Roblox is a gaming platform that lets you play, create, and share mini-games online using a highly customizable character who can live in a house with its own set of decorations. Its blocky graphicsmore
Roblox is a gaming platform that lets you play, create, and share mini-games online using a highly customizable character who can live in a house with its own set of decorations. Its blocky graphics can have a retro charm, it runs well on older devices, and it's a very social experience. However, Roblox mini-games can get old after a while. You may wonder what other Android games offer features like Roblox, but with more gameplay layers? Here's a list of the best alternatives to Roblox for your Android phone of tablet.
Empire Online looks like a classic 16-bit Super Nintendo role-playing game, but underneath lies a quest-driven online game. Combat is a back-and-forth turn-based affair like old-school Final Fantasy, so you don't have to worry about positioning your character during a fight, which can be challenging with a touch interface. When you go to a quest giver, you have the option to automatically travel to where they need you to go, which saves time, skips enemies along the way, and again avoids touchscreen pitfalls. And when you've finished your mission, you can automatically travel right back.
The interface can be a little overwhelming at first, with lots of icons that frequently blink to indicate important info, and sometimes text is cut off. But the game does a respectable job of guiding you through gameplay, it's free and has no ads, and we never needed to dip into the in-game currency store during testing. If you're hungry for more throwback Final Fantasy or Chrono Trigger, then Empire Online may satisfy your appetite.
Minecraft popularized survival crafting games, and "The Walking Dead" repopularized zombies, so combining both is like peanut butter and jelly, right? Last Day on Earth is that combo, but from a top-down POV, with sharper visual details. You're dropped in the middle of nowhere with no supplies, and you'll have to scour and scavenge the area for food, crafting resources, and the occasional loot chest, all while trying to avoid zombies and hostile players (Protip: Expect hostility.).
You'll gradually build a homebase with defenses, crafting stations, item storage, a garden plot, and more. Since this is a survival game, you'll also need to manage your food and water supply, which will require venturing out to other, more dangerous locations. And if you die, you lose everything in your inventory and even your clothes. So there's no shame in running away if things get tough.
LDoE:S is free to play, but you can pay real money for high-quality survival gear, food and water, special crafting resources, and experience point multipliers.
Minecraft originally came out in 2009, which is a long time ago in this industry, but it's gone through a ton of changes over the years and remains a good reference point for user-created content, cooperative online gaming, and retro art design.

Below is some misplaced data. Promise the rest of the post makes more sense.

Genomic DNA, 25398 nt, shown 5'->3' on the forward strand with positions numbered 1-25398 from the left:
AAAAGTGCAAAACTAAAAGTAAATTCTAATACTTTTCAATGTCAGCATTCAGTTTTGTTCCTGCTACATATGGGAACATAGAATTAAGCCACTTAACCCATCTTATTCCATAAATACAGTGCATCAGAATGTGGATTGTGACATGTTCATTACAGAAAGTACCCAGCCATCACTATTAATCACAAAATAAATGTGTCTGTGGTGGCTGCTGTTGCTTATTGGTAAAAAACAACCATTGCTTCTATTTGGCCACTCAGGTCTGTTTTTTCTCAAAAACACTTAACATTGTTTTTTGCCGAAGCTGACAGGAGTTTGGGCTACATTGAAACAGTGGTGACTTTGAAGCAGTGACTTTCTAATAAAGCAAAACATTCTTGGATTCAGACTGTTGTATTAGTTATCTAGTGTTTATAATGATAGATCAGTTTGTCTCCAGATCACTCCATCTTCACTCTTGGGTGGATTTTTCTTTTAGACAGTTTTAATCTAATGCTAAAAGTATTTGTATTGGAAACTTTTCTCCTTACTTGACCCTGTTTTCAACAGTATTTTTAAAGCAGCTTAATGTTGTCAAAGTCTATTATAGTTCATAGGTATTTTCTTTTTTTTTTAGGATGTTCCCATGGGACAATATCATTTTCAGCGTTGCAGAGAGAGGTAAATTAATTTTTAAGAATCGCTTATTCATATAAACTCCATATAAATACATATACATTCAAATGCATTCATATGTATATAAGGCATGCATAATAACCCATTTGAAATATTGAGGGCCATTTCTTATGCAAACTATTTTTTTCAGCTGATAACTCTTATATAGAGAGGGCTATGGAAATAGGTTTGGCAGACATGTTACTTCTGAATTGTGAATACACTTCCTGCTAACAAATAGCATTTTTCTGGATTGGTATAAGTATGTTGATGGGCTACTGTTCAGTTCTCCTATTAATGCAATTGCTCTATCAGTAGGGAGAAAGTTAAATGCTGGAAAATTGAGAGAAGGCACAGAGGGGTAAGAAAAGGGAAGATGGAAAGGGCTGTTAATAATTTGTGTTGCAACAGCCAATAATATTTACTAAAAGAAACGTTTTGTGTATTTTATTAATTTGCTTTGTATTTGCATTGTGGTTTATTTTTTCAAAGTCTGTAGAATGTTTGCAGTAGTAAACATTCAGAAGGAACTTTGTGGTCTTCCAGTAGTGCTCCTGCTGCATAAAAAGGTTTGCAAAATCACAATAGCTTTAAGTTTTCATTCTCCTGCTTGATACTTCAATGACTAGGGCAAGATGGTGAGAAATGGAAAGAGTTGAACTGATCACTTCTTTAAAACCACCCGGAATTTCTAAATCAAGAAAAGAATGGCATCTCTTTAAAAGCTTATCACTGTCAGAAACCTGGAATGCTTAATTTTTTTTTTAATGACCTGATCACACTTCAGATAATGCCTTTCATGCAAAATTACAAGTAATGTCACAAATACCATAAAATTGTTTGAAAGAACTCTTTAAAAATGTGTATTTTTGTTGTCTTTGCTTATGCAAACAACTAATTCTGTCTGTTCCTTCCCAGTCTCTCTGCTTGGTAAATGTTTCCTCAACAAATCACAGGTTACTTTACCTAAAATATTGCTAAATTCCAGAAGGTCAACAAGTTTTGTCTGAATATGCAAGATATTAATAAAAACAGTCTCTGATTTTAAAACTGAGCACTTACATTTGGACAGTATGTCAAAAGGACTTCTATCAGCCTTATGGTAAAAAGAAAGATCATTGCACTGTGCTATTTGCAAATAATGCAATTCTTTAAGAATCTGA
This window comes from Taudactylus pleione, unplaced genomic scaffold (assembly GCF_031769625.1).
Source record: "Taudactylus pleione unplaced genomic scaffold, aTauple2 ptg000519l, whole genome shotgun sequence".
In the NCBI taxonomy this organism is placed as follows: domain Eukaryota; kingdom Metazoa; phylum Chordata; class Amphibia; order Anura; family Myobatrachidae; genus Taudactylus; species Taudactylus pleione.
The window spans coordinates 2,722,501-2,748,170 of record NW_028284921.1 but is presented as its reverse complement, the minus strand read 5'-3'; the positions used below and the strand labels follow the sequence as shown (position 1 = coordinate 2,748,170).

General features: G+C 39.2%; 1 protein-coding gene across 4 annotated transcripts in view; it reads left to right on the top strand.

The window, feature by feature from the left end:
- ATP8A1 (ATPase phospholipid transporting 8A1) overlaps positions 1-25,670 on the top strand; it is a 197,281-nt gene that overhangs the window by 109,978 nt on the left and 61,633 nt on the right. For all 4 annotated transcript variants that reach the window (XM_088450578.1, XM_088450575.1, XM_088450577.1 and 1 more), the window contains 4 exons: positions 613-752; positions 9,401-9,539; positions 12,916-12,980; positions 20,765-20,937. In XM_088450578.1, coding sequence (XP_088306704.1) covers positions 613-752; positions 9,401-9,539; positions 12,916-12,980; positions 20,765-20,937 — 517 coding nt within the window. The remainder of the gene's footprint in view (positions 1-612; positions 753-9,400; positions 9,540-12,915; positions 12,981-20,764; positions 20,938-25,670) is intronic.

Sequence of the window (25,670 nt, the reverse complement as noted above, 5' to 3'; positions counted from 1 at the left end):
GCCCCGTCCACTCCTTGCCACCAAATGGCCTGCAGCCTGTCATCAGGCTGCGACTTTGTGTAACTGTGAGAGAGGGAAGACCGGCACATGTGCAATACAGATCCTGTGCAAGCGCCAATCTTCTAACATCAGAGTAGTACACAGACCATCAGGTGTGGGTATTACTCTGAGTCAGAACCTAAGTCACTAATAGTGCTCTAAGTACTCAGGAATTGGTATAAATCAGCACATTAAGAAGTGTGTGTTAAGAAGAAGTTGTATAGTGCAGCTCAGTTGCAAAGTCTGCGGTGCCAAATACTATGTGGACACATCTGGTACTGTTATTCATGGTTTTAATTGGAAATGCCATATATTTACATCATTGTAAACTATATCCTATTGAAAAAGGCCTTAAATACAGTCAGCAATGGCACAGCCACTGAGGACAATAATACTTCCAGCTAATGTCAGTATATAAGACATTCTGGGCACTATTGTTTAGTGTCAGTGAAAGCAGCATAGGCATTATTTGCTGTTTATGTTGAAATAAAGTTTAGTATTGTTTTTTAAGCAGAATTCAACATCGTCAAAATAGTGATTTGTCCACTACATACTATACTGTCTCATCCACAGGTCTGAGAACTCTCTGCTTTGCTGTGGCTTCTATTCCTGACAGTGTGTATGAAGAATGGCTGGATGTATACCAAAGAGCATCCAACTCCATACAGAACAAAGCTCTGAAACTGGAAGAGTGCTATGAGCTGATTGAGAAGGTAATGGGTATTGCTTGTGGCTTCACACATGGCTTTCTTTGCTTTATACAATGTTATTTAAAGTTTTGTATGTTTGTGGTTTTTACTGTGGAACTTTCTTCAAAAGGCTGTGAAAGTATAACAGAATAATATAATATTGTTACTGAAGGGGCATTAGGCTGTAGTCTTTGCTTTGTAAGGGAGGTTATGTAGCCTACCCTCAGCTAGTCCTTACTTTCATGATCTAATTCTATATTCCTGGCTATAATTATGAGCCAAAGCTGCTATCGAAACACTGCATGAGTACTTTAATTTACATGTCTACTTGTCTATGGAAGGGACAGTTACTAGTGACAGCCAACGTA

Like Last Day on Earth, you start with nothing, but LDoE at least gives you rocks and logs on the ground to craft crude axes or mining picks. In Minecraft, you gotta punch trees to get started. But eventually, you'll be building castles, mineshafts, cattle ranches, and swords made of diamonds. Or you could just wander and live off the land, if you fancy. Since each map is both infinite and randomly generated, it's a new experience every time. You can also play online with friends and strangers, making structures together and being silly.
Minecraft is $7 for the iPhone and iPad version, which is relatively high for a mobile game, but it's cheap when you factor in all the possible things you could do.
Pixel Starships takes elements from classic games like XCOM and FTL: Faster Than Light and puts them in an online space. Unlike FTL, you don't have to start from scratch when you die or every time you start the game. Which is great, because there are a lot of things you can build and upgrade in your ship, bigger ships to put your growing pile of stuff in, and a steady flow of characters who are ready to join your crew.
Like FTL, combat is a tense back-and-forth affair where you move crew members around your ship to repair damage, and you'll need to make quick tactical decisions about what sections of the ship get how much power. Meanwhile, you need to target particular sections of the enemy's ship if you want to prevail.
Pixel Starships is at the beta development stage, so you'll encounter some glitches. On the bright side, there are no ads, and it's free to play. You can buy in-game currency with real money, to accelerate building times and make cosmetic changes to your ship, but it didn't feel necessary to do so during testing. A payment of $4 can also get you 30 days of 50 percent more loot.
A lot of people reduce Terraria to "Minecraft in two dimensions," but there's a lot more combat, equipment crafting, and sheer exploration. Your characters in Terraria will literally live and die by the quality of their weapons and armor, and ranged fighting is more viable. Caves have more frequent points of interest, like loot chests, shrines, ruins, and clusters of plant life.
You'll still mine and smelt a ton of ore, and you'll build an eventually sprawling estate full of souvenirs, surrounded by various defenses. But since Terraria is in 2D, it can run better than Minecraft on more phones and tablets and eat less of that precious battery life. You can buy Terraria for $5, or try the free demo.